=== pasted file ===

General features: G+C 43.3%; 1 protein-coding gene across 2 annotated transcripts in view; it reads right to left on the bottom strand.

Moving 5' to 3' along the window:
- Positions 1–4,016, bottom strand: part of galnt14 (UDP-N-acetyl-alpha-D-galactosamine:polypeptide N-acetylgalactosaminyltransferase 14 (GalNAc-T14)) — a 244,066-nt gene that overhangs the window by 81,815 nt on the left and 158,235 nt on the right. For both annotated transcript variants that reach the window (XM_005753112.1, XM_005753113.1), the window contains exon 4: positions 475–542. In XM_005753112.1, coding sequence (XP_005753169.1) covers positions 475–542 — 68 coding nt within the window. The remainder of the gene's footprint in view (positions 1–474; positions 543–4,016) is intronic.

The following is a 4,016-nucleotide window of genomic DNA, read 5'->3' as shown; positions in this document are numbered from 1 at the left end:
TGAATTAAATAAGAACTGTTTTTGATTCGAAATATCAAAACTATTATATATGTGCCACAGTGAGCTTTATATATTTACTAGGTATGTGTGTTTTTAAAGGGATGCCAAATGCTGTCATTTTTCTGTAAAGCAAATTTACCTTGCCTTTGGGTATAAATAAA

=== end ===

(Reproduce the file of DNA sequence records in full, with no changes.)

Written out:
General features: G+C 43.3%; 1 protein-coding gene across 2 annotated transcripts in view; it reads right to left on the bottom strand.

Moving 5' to 3' along the window:
- Positions 1–4,016, bottom strand: part of galnt14 (UDP-N-acetyl-alpha-D-galactosamine:polypeptide N-acetylgalactosaminyltransferase 14 (GalNAc-T14)) — a 244,066-nt gene that overhangs the window by 81,815 nt on the left and 158,235 nt on the right. For both annotated transcript variants that reach the window (XM_005753112.1, XM_005753113.1), the window contains exon 4: positions 475–542. In XM_005753112.1, coding sequence (XP_005753169.1) covers positions 475–542 — 68 coding nt within the window. The remainder of the gene's footprint in view (positions 1–474; positions 543–4,016) is intronic.

The following is a 4,016-nucleotide window of genomic DNA, read 5'->3' as shown; positions in this document are numbered from 1 at the left end:
TGAATTAAATAAGAACTGTTTTTGATTCGAAATATCAAAACTATTATATATGTGCCACAGTGAGCTTTATATATTTACTAGGTATGTGTGTTTTTAAAGGGATGCCAAATGCTGTCATTTTTCTGTAAAGCAAATTTACCTTGCCTTTGGGTATAAATAAA